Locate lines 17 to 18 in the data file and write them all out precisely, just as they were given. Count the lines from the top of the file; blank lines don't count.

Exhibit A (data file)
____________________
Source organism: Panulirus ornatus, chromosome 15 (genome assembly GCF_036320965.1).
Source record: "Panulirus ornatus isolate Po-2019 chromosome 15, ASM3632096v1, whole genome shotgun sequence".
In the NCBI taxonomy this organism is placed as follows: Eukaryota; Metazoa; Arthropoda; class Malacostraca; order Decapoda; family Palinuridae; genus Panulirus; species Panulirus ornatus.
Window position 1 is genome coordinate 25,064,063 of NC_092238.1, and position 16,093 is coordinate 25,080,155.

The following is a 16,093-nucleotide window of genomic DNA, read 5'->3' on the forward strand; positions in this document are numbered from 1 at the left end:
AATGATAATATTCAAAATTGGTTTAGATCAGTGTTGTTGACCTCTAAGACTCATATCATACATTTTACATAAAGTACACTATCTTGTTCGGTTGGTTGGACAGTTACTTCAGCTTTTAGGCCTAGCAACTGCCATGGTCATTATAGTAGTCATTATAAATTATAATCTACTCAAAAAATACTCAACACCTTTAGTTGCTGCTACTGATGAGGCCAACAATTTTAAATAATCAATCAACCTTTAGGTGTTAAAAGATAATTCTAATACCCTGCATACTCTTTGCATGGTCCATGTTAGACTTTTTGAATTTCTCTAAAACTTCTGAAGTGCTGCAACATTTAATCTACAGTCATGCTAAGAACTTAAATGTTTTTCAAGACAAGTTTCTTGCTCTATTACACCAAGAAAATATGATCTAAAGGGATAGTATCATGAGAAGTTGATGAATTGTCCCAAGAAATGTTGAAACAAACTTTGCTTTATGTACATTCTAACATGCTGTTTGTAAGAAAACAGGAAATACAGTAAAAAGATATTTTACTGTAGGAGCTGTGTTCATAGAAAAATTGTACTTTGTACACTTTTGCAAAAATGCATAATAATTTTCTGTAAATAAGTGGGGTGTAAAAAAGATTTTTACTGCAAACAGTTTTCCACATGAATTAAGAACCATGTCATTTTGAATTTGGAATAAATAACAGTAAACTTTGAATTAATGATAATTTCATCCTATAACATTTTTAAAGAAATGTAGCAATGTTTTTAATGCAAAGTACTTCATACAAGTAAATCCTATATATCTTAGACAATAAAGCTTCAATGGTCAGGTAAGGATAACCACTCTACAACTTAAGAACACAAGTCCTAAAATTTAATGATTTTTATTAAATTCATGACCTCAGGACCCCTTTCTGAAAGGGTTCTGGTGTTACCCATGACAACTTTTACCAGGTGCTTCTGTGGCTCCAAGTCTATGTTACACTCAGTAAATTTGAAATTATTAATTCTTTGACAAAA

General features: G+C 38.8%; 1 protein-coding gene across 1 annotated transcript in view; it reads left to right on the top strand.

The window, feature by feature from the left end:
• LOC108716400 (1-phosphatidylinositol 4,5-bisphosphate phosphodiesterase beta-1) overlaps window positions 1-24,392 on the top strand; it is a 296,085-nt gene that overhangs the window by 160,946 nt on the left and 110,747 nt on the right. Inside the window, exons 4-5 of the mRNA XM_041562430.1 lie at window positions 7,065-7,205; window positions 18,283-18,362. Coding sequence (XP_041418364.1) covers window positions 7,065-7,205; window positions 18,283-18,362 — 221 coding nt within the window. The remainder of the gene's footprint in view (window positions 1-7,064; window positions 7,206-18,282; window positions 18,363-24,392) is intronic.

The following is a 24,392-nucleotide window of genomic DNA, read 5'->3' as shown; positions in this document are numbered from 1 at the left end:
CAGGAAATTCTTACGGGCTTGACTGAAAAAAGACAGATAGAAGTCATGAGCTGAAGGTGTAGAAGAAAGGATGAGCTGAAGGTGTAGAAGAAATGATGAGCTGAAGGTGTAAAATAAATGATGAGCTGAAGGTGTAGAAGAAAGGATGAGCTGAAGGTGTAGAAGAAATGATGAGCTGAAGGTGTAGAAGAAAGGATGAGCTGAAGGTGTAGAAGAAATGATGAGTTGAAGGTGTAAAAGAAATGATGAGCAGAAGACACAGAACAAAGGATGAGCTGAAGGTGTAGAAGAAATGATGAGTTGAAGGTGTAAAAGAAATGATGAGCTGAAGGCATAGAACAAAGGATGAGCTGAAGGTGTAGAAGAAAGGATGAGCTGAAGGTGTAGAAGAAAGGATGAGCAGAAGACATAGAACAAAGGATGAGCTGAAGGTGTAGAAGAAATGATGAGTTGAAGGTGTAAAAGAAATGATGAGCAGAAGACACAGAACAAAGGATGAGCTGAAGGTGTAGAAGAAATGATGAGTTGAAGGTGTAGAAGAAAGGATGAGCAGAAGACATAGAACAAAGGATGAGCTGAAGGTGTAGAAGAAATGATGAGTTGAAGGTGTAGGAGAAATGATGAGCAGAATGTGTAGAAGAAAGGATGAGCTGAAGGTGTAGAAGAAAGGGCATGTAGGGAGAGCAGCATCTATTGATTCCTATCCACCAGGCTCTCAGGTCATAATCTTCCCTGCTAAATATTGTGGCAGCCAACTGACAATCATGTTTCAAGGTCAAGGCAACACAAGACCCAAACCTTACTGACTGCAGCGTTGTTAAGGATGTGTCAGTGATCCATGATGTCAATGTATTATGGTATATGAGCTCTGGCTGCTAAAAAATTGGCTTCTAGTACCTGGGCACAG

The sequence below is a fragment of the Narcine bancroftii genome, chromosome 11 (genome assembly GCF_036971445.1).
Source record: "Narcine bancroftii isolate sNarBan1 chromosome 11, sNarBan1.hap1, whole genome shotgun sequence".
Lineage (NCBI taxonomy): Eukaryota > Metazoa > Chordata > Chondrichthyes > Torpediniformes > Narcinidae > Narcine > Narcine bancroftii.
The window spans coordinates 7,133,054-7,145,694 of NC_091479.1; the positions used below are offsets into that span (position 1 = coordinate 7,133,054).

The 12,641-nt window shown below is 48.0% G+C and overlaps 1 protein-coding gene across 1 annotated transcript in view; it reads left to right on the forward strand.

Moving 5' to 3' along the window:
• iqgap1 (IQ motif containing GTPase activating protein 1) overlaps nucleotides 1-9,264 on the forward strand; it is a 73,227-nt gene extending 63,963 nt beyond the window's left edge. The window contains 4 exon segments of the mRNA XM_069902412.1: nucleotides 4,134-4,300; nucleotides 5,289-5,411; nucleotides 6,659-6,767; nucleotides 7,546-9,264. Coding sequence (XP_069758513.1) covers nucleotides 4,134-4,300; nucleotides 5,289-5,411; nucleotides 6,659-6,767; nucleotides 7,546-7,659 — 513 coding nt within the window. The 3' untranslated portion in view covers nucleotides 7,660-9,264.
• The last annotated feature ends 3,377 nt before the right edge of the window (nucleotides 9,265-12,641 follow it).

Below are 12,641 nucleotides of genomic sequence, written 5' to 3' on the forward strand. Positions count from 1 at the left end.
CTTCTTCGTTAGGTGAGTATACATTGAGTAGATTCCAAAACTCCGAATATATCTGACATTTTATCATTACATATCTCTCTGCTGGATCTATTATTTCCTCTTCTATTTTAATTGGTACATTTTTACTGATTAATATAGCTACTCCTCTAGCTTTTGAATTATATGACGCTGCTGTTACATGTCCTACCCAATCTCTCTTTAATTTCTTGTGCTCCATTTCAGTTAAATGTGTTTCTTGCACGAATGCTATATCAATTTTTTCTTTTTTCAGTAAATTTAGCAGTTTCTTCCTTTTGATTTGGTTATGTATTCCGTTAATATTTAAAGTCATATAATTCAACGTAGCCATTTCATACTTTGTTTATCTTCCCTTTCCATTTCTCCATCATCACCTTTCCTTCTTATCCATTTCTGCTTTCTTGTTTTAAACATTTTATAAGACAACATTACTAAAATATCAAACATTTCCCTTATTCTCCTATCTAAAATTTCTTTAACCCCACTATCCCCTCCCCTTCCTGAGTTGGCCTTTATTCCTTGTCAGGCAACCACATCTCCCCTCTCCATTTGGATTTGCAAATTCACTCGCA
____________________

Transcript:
Moving 5' to 3' along the window:
• iqgap1 (IQ motif containing GTPase activating protein 1) overlaps nucleotides 1-9,264 on the forward strand; it is a 73,227-nt gene extending 63,963 nt beyond the window's left edge. The window contains 4 exon segments of the mRNA XM_069902412.1: nucleotides 4,134-4,300; nucleotides 5,289-5,411; nucleotides 6,659-6,767; nucleotides 7,546-9,264. Coding sequence (XP_069758513.1) covers nucleotides 4,134-4,300; nucleotides 5,289-5,411; nucleotides 6,659-6,767; nucleotides 7,546-7,659 — 513 coding nt within the window. The 3' untranslated portion in view covers nucleotides 7,660-9,264.